In Paris they take graffiti seriously. Just walking around the French capital leaves a certain kind of tourist full of admiration albeit for the hardcore damage rather than the usual attraction of towering ironwork. In particular the technique of ‘punitions’ whereby a train panel is covered with repetitions of a tag, rather than a larger piece, fires the imagination. Travelling around the city on the métro and the eye is drawn to another type of tagging in the form of the numerous abrasive marks scratched into the shiny metal doors of the carriage interiors. Hidden in plain sight most passengers must barely notice these colourless tags but a new publication MF.67D: Ligne 12 sets out to document some of those that can be found on the twelfth line of the subterranean transport system.Continue reading
By Dr Alex Hale
‘The archaeologist’s job is not to discover officially (and tell) the stories of the past. Rather, the goal of archaeology is to open people’s minds and disrupt received perceptions of society, politics, places, peoples and material culture.’Doug Bailey 2017.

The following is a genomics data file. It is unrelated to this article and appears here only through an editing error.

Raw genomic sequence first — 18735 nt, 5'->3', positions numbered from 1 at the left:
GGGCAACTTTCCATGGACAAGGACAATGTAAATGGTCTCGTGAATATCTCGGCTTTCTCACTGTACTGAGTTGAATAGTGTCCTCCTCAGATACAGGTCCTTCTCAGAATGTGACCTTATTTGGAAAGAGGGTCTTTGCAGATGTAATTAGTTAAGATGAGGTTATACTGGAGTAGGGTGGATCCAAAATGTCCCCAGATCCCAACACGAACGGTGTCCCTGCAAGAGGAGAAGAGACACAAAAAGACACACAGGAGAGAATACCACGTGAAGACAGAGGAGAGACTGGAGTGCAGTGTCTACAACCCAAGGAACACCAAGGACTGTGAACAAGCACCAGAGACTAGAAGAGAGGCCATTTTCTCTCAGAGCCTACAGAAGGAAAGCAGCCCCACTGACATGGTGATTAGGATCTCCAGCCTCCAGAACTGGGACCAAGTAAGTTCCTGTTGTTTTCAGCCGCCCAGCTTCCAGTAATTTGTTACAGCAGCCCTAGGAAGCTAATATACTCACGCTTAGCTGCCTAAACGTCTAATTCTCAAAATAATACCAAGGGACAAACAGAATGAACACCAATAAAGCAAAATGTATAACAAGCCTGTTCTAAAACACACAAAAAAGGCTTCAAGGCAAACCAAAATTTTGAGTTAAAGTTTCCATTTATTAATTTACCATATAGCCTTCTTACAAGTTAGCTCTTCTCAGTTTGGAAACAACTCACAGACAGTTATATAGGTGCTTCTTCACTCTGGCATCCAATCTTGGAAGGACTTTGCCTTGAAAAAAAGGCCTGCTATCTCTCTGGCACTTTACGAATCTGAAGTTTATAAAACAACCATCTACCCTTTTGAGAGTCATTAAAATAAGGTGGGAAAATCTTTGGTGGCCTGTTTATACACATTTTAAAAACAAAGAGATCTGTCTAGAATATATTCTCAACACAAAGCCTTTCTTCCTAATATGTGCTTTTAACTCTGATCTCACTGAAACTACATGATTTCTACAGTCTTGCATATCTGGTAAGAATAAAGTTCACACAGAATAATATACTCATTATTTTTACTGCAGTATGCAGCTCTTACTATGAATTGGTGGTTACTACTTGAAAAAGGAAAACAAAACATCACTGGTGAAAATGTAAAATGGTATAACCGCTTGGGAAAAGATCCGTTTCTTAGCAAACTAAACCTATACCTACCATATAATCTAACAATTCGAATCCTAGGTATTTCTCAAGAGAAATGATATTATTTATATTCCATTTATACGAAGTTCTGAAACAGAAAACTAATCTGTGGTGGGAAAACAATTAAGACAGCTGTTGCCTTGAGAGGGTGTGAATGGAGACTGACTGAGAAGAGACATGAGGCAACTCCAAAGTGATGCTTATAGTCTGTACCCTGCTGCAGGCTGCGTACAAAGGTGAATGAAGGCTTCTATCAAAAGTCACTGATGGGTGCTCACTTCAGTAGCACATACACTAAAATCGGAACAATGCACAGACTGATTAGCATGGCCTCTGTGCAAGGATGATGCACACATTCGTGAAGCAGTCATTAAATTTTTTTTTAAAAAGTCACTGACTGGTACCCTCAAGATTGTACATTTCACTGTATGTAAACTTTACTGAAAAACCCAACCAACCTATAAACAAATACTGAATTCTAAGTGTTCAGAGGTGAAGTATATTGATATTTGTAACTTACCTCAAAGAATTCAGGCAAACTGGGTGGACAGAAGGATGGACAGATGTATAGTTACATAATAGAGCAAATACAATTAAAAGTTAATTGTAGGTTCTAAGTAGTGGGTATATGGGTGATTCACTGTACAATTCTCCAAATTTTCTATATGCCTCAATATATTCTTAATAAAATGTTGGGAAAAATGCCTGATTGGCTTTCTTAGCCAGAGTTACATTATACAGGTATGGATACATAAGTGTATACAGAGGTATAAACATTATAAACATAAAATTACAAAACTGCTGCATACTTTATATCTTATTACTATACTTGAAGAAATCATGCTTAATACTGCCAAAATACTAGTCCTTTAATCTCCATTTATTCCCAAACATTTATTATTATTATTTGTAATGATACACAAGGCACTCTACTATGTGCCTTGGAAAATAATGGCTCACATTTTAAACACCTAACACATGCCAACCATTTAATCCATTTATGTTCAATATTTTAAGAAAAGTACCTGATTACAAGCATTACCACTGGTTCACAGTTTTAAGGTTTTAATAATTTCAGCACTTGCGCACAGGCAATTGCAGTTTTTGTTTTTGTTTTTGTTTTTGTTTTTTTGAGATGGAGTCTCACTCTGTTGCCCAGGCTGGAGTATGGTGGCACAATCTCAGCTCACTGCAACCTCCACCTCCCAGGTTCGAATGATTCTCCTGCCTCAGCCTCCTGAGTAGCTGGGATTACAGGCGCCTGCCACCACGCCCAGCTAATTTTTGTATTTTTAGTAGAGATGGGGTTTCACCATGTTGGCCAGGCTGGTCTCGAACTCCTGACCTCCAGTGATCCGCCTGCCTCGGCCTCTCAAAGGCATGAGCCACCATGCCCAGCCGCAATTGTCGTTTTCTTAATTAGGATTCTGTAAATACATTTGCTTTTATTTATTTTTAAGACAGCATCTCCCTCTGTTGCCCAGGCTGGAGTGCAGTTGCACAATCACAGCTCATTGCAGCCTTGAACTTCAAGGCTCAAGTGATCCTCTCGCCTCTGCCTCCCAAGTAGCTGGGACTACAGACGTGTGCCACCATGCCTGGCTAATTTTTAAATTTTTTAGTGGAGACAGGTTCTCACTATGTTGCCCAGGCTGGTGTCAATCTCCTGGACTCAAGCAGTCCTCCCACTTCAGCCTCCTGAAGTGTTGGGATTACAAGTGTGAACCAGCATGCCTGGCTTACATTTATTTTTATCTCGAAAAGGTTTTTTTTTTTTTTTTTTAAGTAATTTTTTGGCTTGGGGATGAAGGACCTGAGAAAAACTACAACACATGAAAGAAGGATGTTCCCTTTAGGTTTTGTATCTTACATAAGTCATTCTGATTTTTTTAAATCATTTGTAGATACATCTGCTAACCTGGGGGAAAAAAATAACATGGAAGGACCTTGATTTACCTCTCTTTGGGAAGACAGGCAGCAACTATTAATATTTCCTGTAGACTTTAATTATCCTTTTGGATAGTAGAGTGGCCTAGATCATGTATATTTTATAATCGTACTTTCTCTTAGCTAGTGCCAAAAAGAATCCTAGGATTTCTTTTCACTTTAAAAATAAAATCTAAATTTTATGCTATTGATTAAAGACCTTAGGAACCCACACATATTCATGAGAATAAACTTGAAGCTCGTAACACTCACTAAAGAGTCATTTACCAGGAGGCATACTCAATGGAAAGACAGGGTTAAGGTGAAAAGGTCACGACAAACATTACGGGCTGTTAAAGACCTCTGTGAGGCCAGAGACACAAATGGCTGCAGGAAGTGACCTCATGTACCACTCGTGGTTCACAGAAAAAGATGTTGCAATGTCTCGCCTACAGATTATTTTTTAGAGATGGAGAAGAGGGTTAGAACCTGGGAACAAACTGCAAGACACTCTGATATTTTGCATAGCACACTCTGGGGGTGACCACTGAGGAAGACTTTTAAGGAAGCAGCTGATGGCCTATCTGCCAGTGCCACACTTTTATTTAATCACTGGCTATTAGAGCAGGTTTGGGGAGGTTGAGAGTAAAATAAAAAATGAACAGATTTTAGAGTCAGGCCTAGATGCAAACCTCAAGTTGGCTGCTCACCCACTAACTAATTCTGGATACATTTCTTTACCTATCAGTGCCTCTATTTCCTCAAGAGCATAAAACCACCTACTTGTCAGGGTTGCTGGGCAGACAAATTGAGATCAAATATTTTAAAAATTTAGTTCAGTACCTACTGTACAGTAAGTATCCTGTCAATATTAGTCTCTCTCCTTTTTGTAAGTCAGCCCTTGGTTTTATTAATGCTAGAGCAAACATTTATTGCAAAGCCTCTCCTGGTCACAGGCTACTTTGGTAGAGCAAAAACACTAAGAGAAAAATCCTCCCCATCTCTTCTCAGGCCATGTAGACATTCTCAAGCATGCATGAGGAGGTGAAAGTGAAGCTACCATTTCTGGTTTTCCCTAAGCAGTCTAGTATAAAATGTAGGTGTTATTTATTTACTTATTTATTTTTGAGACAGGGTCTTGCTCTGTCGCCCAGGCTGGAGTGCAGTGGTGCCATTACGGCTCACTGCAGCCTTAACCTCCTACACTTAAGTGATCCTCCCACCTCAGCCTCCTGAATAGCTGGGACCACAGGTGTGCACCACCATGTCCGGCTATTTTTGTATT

In 2015 an urban wall was photographed every week for 52 weeks. This act of recording aimed to capture the changing temporal nature of a city location and disrupt traditional archaeological timeframes. Graffiti sprayed on the wall came and went and appeared to lead to a destructive act of gentrification, driven in part by the ‘broken window’ theory. The unacknowledged driver of this cataclysmic event was not the graffiti but was in fact the urban waste disposal system, which left wheelie bins over flowing with rubbish adjacent to the wall. Through disrupted archaeological practice, this contribution explores creative urban spaces and hegemonic gentrification agendas. The project considers how the archaeological imagination (Gamble 2008, Shanks 2012) can be turned to unheard voices from across the graffiti world to ‘excavate’ urban change. It uses techniques such as repeat photography to unsettle traditional archaeological tropes of recording, in order to engage and consider the temporality of graffiti. By going beyond traditional archaeological methods it tests approaches that engage with unsettling material culture (modern graffiti) and sustains the need for disrupted approaches within the archaeologies of the contemporary past.Continue reading